Digital Hip-Hop: Where Do We Go From Here?

By Friday, February 13, 2009 0 No tags Permalink 0

So tonight I decided to attend the Digital Hip-Hop panel which was the final panel of Social Media Week in NYC. I was up in Maryland but decided to rush back down to attend this panel because I really wanted to hear where some of the great minds and leaders in the Online Hip-Hop space feel about where we are and where we should be going. Unfortunately no one knows where Online Hip-Hop is going to go. And they only person on the panel that has the brand to move Hip-Hop Online into a new direction is AllHipHop’s Chuck Creekmer.

Left to Right: Mike Street (, Elon Johnson (, Chuck Creekmur (

So this panel was very well attended but I wasn’t 100% sure what the goal and the focus of the panel was suppose to be about. While most of the panelist talked up their brands and some things coming up to on their site, none of the panelist really know what’s in store for the future of Online Hip-Hop and if they will be at the forefront of it.

So here’s who was on the panel:

Amanda Diva – Artist, TV Host, Online Personality
Chuck Creekmur – CEO & Co-Founder,
Corey “CL” Lewellyn – CEO & Co-Founder, Digiwaxx
Alan Rambam – President, MobileBehavior
DJ Vlad – DJ & CEO,
Miss Info – Hot 97 Radio Personality, Blogger and Hip Hop Journalist

So most of the panelist owe their success to being in the hip-hop space and getting some good love. Since Chuck and the AHH crew where in the space long before anyone they really own most of the market share. Chuck admitted to being sucker punched by bloggers usurping the online Hip-Hop space. With the easy cost of a blog to get up and running vs the team that Allhiphop has built up over the years it’s easy to see how a small blog can come in a fill up some of the void. But the real burning question is “there enough ad dollars to spread the wealth around to (The CNN of Hip-Hop) and to a lot of smaller Hip-hop bloggers?”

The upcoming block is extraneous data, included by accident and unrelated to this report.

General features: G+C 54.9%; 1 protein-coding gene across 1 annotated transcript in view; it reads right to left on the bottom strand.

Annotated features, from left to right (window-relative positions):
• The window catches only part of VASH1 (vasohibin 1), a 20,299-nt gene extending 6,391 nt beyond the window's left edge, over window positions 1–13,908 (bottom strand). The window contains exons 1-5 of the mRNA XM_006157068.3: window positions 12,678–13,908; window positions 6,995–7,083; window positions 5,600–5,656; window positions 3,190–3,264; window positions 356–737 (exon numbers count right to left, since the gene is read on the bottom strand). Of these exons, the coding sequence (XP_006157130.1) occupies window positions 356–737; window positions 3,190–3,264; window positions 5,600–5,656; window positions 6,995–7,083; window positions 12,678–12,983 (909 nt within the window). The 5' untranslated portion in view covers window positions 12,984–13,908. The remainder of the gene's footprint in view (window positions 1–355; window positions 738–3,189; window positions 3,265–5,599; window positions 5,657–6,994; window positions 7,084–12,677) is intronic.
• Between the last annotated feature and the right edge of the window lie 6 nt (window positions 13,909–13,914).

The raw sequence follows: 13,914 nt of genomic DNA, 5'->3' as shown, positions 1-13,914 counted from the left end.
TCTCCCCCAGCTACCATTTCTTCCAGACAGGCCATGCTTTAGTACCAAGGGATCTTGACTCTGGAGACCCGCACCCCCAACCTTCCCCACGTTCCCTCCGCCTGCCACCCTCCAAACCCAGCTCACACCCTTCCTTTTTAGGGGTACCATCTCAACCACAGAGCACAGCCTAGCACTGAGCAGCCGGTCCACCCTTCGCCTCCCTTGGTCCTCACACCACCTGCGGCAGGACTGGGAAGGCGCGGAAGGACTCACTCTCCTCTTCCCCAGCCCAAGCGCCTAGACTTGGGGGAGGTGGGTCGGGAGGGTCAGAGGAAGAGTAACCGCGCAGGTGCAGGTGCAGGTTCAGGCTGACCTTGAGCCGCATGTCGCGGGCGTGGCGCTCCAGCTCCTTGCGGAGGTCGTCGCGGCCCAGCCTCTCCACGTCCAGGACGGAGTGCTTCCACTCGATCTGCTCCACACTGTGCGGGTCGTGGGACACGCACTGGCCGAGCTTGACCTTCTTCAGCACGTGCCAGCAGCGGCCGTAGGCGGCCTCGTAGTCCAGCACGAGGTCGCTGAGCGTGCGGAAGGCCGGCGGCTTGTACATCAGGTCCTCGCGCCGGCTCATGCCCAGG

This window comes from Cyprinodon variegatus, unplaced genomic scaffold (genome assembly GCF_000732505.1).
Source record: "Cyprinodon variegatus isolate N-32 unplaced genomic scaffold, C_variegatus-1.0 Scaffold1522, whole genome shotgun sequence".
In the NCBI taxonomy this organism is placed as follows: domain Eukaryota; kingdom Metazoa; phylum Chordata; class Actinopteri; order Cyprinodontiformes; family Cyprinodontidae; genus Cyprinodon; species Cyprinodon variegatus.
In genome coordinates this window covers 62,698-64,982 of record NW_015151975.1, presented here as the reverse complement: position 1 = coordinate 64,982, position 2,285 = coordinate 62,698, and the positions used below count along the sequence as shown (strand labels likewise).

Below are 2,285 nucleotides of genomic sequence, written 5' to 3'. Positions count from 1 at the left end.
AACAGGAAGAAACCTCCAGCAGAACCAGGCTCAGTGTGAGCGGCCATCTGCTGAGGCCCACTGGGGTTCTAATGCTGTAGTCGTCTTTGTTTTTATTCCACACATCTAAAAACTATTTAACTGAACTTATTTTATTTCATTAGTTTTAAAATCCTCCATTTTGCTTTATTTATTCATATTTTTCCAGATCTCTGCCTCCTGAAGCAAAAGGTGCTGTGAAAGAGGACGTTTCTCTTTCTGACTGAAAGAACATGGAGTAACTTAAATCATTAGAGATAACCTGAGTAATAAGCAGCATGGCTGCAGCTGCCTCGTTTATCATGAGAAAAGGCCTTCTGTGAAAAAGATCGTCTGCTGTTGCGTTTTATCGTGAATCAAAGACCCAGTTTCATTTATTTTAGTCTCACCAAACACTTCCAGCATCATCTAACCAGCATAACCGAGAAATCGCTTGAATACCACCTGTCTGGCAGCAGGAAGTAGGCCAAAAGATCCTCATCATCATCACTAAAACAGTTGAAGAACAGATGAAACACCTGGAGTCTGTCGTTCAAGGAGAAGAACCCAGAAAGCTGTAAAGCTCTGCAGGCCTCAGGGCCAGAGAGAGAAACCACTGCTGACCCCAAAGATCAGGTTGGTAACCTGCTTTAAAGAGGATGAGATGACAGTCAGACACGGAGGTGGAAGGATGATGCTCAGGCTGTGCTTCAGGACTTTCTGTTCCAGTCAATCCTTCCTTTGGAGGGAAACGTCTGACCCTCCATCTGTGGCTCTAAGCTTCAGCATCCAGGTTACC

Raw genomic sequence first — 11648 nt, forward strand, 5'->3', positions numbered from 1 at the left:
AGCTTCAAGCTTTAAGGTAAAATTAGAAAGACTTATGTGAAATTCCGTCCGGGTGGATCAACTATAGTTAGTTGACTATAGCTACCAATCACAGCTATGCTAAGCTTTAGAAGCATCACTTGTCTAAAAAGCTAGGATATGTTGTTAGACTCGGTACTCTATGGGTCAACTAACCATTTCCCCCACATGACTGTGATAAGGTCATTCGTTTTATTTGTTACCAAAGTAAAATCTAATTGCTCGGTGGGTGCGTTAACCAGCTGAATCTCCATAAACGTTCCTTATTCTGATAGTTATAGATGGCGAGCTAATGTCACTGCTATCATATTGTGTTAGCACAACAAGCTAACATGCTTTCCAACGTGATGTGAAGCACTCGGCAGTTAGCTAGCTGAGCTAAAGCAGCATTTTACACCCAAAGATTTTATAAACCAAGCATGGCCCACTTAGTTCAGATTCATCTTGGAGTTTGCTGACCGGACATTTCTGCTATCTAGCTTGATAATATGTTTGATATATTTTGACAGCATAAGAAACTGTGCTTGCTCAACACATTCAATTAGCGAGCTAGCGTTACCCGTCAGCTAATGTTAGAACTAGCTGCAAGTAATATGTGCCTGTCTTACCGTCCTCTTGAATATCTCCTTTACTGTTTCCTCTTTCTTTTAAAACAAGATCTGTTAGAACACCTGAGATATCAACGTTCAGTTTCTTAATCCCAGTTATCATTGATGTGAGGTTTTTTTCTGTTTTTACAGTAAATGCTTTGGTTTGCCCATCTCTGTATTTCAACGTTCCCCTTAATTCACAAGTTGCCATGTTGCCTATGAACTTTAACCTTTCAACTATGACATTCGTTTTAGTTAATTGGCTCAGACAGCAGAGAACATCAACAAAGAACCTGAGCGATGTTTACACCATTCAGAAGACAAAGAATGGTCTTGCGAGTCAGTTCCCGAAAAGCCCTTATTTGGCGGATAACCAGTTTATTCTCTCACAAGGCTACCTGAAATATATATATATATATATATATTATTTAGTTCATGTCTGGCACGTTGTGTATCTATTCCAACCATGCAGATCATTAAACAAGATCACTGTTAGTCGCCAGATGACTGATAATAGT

And that seemed to be the big pink elephant in the room. Most of the people on the panel and I’m sure most of the people in the room wanted to know “HOW DO I MAKE MONEY OFF OF THIS?” And to many of us that’s the only question we really want to know. Myself included! I think about how to make a money maker daily. We have a nice flow of traffic and loyal followers coming to the site. A ton of brands have hired me out to work on their social media campaigns but what I mainly see that is NONE of the major brands want to take a risk with the edginess of Hip-Hop. When I see new decks or marketing proposal from major brands I almost never see urban as apart of the target demographics.

But why is that? And the reason is that most of these sites need a REAL ad sales guy. Not one that going to go and get you a generic ad. Hip-Hop sites need urban ad sales guys and 1 designer that can go to a brand, talk to their about their demographics, and then work as a team to create ads that speak to their audience. The ads on most of the Hip-Hop sites I’ve seen do not do this at all. And this is where wins the game. This ad above is from Honda and it blends into the look and feel of It speaks directly to the core reader and provides the perfect type of ad for the readers.

This ad on does nothing for the site. Or is the viewer a middle aged white woman? I think not.

So where do we go from here:

1. Hip-Hop/urban sites really all need to fine their own unique voices.

2. Hip-Hop/urban sites need to really understand social media. Social Media marketing is about extending your brand, going to where your possible new readers are, and giving them the easiest access to view, share, and discuss your content.

3. MOBILE! Who will crack the mobile code…only time will tell. has mobile hip-hop on lock but they could do a ton more. Dynamic mobile sites, increased alerts, mobile freebies, mobile video, there are a ton of options that AllHipHop can look into to help build, activate, and monetize mobile.

4. All of these players have to realize that a lot of sites are not going to make it past 2009. Ad dollars are drying up and brands are going directly after their core audience. So to survive hip-hop and urban sites need to research, study, talk to, and fully define their audience. Once you do that you will know exactly who to pitch and talk to about your site.

5. Blogging is Hip-Hop. Rip, Remix, Share.

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